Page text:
“I made a note to myself right there,” Denny says: “Learn how to fight.”

Growing up in New York City in the 1960s, he had faced a number of situations where he’d been attacked, often by a group. The Kitty Genovese case in 1964—in which a woman was murdered while her neighbors looked on—had also made an enormous impression on the 11-year-old Marc Denny.

“It bothered me deeply that people stood by while someone was preyed on in that way,” he says.

Denny’s life in martial arts went through a number of stages. First he studied Tiger Claw Kung Fu while he was in law school at Columbia University, then he took a year of tae kwon do in Washington, DC. After giving up on the law—“It occurred to me that I didn’t want to be sitting down for the rest of my life”—he moved to California. A chance encounter with a martial artist on Long Beach led him to the world-renowned Kali Academy, which taught a weapons-based style of martial arts developed out of tribal warfare in the Philippines.

Denny was a serious student but he still felt like he was missing something. “I started wondering,” he says, “Just how do these beautiful drills apply when it comes to real fighting?”

He had reached the pivotal moment that every martial artist comes to face. No matter how many forms and drills you do, no matter how high you can kick and how hard you can punch, you wonder: What will I do when it’s for real? Tired of waiting, Denny and a partner decided to find out. Wearing fencing masks and stripped down hockey gloves for protection, they started fighting with the sticks used in Kali. For Denny, the first experience of real contact changed everything.

“It was almost a psychedelic experience,” Denny says. “As one of our guys put it: ‘There’s no meditation that will put you in the here and now like the silence around the sound of a stick buzzing by your head.’ You experience yourself without the words. There are a lot of people who chant up in the mountains for years to get a glimpse of that.”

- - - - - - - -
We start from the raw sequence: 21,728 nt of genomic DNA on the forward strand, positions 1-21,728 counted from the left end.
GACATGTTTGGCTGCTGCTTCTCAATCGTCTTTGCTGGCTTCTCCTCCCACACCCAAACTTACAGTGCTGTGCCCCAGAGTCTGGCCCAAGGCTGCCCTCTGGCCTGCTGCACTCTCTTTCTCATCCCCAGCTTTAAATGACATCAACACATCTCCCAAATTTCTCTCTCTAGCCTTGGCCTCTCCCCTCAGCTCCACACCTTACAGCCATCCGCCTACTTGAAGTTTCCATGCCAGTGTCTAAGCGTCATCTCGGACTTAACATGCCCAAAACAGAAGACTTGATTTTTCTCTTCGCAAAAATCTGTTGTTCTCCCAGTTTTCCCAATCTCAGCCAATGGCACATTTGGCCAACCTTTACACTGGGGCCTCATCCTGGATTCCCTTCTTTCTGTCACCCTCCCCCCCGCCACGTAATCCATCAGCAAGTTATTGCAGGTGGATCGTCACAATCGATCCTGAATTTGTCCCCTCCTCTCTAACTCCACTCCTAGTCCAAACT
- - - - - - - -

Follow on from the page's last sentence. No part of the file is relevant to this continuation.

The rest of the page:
In that intensity, Denny had found a way to move forward as a martial artist: “higher consciousness through harder contact.” The phrase became the Dog Brothers’ credo.

Alongside fellow martial artists Arlan “Salty Dog” Sanford and Eric “Top Dog” Knaus, Denny began fighting regularly. (Most of the pack members pick up “pack” nicknames over time. Denny got his “Crafty Dog” nickname for his fighting style and philosophical bent). Over the months they attracted others to their core group and developed the philosophy of the Dog Brothers. Denny explains the canine allusion on the group’s Web site: “The dog is the interface of man and the wolf, and we can connect so strongly because our dynamics are so similar. … Just like dogs, there is the bond of the pack …” Even though men are civilized, they still have wilderness inside them, he writes, and the best way to hone this innate aggression is through the group. “The solution is to ground aggression in a ritual expression that also prepares it for functional application.” For Denny and his companions, this solution took the form of Dog Brothers.